DETAILED DESCRIPTION

In the following description, for purposes of explanation and non-limitation, specific details are set forth, such as particular nodes, functional entities, techniques, protocols, standards, etc. in order to provide an understanding of the described technology. In other instances, detailed descriptions of well-known methods, devices, techniques, etc. are omitted so as not to obscure the description with unnecessary detail. Individual function blocks are shown in the figures. Those skilled in the art will appreciate that the functions of those blocks may be implemented using individual hardware circuits, using software programs and data in conjunction with a suitably programmed microprocessor or general purpose computer, using applications specific integrated circuitry (ASIC), programmable logic arrays, and/or using one or more digital signal processors (DSPs). For simplicity, the term mobile station (MS) is used to cover any type of mobile radio device.

Many radio access networks use mobile-assisted handover where each MS periodically monitors the signal strength and/or quality of the serving base station (BS) as well as the signal strength and/or quality of other BSs in the same RAT in its surroundings and reports the measurements back to the serving BS. The radio network typically initiates HOs based on these measurements.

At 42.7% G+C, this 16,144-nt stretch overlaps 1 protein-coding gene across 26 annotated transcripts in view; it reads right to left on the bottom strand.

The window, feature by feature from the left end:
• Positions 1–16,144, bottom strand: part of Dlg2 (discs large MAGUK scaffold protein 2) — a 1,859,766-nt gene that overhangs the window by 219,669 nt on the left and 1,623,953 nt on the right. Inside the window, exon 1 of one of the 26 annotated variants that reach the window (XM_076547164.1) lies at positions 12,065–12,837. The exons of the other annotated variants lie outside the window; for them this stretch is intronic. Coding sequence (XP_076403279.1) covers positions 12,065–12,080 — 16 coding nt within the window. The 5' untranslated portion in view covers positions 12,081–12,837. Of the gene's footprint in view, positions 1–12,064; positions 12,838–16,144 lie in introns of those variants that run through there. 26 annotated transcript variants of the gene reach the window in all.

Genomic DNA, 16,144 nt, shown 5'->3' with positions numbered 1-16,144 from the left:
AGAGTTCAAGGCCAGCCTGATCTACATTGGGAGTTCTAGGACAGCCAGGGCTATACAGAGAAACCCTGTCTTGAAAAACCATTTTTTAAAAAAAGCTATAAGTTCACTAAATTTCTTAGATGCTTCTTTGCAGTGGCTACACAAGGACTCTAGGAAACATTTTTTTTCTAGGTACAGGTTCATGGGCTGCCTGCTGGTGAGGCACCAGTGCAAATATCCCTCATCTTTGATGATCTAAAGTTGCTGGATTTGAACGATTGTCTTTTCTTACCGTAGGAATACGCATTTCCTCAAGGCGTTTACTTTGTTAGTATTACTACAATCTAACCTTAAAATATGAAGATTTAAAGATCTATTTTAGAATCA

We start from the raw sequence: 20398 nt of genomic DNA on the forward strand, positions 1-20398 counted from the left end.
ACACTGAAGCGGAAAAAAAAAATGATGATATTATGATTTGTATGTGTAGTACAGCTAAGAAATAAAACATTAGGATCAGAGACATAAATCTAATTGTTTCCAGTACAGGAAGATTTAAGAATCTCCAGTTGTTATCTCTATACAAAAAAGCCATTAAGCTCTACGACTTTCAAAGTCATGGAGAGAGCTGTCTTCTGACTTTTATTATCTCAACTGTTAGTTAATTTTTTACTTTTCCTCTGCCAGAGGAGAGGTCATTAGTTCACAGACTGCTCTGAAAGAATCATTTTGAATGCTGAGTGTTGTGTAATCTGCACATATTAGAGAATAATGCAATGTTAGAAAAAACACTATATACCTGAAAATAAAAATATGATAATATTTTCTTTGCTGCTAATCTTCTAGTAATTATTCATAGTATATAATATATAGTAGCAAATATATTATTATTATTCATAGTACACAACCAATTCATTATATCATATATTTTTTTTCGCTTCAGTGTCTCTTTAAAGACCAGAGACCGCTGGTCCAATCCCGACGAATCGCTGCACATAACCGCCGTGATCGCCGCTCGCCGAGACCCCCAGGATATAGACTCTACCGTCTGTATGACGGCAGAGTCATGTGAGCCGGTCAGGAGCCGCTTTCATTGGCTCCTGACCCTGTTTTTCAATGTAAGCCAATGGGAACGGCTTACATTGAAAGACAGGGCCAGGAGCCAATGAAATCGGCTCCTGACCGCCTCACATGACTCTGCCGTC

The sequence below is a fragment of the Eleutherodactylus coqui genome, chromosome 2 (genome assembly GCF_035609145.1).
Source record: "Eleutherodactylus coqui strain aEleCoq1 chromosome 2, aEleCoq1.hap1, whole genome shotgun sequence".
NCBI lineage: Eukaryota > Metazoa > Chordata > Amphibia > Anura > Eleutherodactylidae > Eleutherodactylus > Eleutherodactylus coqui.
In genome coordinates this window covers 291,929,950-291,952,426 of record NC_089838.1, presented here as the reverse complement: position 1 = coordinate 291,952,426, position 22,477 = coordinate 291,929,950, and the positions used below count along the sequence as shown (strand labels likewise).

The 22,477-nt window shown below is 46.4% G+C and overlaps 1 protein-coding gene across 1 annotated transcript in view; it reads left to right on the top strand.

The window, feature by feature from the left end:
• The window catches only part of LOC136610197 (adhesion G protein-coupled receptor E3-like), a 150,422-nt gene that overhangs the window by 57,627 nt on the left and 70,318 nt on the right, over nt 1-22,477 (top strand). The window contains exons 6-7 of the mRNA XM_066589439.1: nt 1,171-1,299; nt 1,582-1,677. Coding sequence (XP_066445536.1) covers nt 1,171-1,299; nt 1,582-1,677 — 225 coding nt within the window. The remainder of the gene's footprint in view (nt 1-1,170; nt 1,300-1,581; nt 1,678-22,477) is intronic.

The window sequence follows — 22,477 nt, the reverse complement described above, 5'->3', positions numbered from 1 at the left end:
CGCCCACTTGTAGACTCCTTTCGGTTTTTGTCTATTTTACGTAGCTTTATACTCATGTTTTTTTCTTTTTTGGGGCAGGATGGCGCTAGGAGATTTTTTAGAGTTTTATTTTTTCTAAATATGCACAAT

FIG. 1 illustrates a non-limiting example situation where a mobile station 18 can obtain service from three different radio access technology (RAT) networks: a first type of radio access network (RAN) 12 corresponding to a GERAN, a second type of radio access network (RAN) 14 corresponding to a UTRAN, and a third type of radio access network (RAN) 16 corresponding to an E-UTRAN. The GERAN includes a base station controller (BSC) 20 coupled to multiple base stations (BTSs) 22, each base station serving multiple cells 30. The BSC 20 communicates with one or more core network nodes. The UTRAN includes a radio network controller (RNC) 24 coupled to multiple base stations (BSs) 26, each base station serving multiple cells 32. The RNC 24 communicates with one or more core network nodes. The E-UTRAN includes multiple base stations (eNBs) 28, each base station serving multiple cells 34. Each eNB 28 communicates with a mobility management entity (MME)/serving gateway (S-GW) node(s). A central node 40 such as an operations maintenance and/or management node is shown and can communicate with one or more nodes in each RAN.

As the MS 18 moves, radio conditions vary, service requirements change, etc., there are opportunities for Inter-RAT (IRAT) handover. In case the signal strength and/or quality of the serving BSs in the current RAT reaches an Inter-RAT (IRAT) measurement threshold (there may be more than one IRAT measurement threshold), the serving BS requests the MS to also perform measurements on the signal strength and/or quality of BSs in other RATs in its surroundings. The measurement results may be reported to the serving BS to use in order to initiate IRAT HO to a suitable IRAT BS. An Intra-RAT HO decision may be based on relative threshold(s) for measured signal strength and/or quality for the serving cell and the candidate cell, while the IRAT HO decision typically is based on absolute thresholds on the measured signal strength and/or quality of the different RATs.